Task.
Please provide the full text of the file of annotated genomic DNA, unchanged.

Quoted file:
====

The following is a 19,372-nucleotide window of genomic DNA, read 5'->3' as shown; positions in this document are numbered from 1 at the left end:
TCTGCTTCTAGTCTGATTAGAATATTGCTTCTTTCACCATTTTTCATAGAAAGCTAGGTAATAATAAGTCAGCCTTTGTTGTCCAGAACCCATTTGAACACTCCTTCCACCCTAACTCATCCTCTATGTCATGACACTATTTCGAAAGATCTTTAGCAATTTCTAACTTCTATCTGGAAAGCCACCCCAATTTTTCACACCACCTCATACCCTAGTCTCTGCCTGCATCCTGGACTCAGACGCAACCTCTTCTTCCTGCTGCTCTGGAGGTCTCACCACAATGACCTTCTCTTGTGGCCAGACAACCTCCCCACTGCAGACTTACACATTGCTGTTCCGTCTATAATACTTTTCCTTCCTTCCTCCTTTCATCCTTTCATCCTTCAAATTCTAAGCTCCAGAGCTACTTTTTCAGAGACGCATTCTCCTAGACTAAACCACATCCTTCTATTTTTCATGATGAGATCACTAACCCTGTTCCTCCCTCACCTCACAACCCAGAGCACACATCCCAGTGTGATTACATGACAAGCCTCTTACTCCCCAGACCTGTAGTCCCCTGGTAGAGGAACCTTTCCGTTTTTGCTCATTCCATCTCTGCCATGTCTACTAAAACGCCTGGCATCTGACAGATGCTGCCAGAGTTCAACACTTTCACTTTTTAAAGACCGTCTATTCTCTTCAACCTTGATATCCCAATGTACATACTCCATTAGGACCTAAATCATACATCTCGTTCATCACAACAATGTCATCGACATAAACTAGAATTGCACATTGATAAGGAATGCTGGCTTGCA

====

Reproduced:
The following is a 19,372-nucleotide window of genomic DNA, read 5'->3' as shown; positions in this document are numbered from 1 at the left end:
TCTGCTTCTAGTCTGATTAGAATATTGCTTCTTTCACCATTTTTCATAGAAAGCTAGGTAATAATAAGTCAGCCTTTGTTGTCCAGAACCCATTTGAACACTCCTTCCACCCTAACTCATCCTCTATGTCATGACACTATTTCGAAAGATCTTTAGCAATTTCTAACTTCTATCTGGAAAGCCACCCCAATTTTTCACACCACCTCATACCCTAGTCTCTGCCTGCATCCTGGACTCAGACGCAACCTCTTCTTCCTGCTGCTCTGGAGGTCTCACCACAATGACCTTCTCTTGTGGCCAGACAACCTCCCCACTGCAGACTTACACATTGCTGTTCCGTCTATAATACTTTTCCTTCCTTCCTCCTTTCATCCTTTCATCCTTCAAATTCTAAGCTCCAGAGCTACTTTTTCAGAGACGCATTCTCCTAGACTAAACCACATCCTTCTATTTTTCATGATGAGATCACTAACCCTGTTCCTCCCTCACCTCACAACCCAGAGCACACATCCCAGTGTGATTACATGACAAGCCTCTTACTCCCCAGACCTGTAGTCCCCTGGTAGAGGAACCTTTCCGTTTTTGCTCATTCCATCTCTGCCATGTCTACTAAAACGCCTGGCATCTGACAGATGCTGCCAGAGTTCAACACTTTCACTTTTTAAAGACCGTCTATTCTCTTCAACCTTGATATCCCAATGTACATACTCCATTAGGACCTAAATCATACATCTCGTTCATCACAACAATGTCATCGACATAAACTAGAATTGCACATTGATAAGGAATGCTGGCTTGCA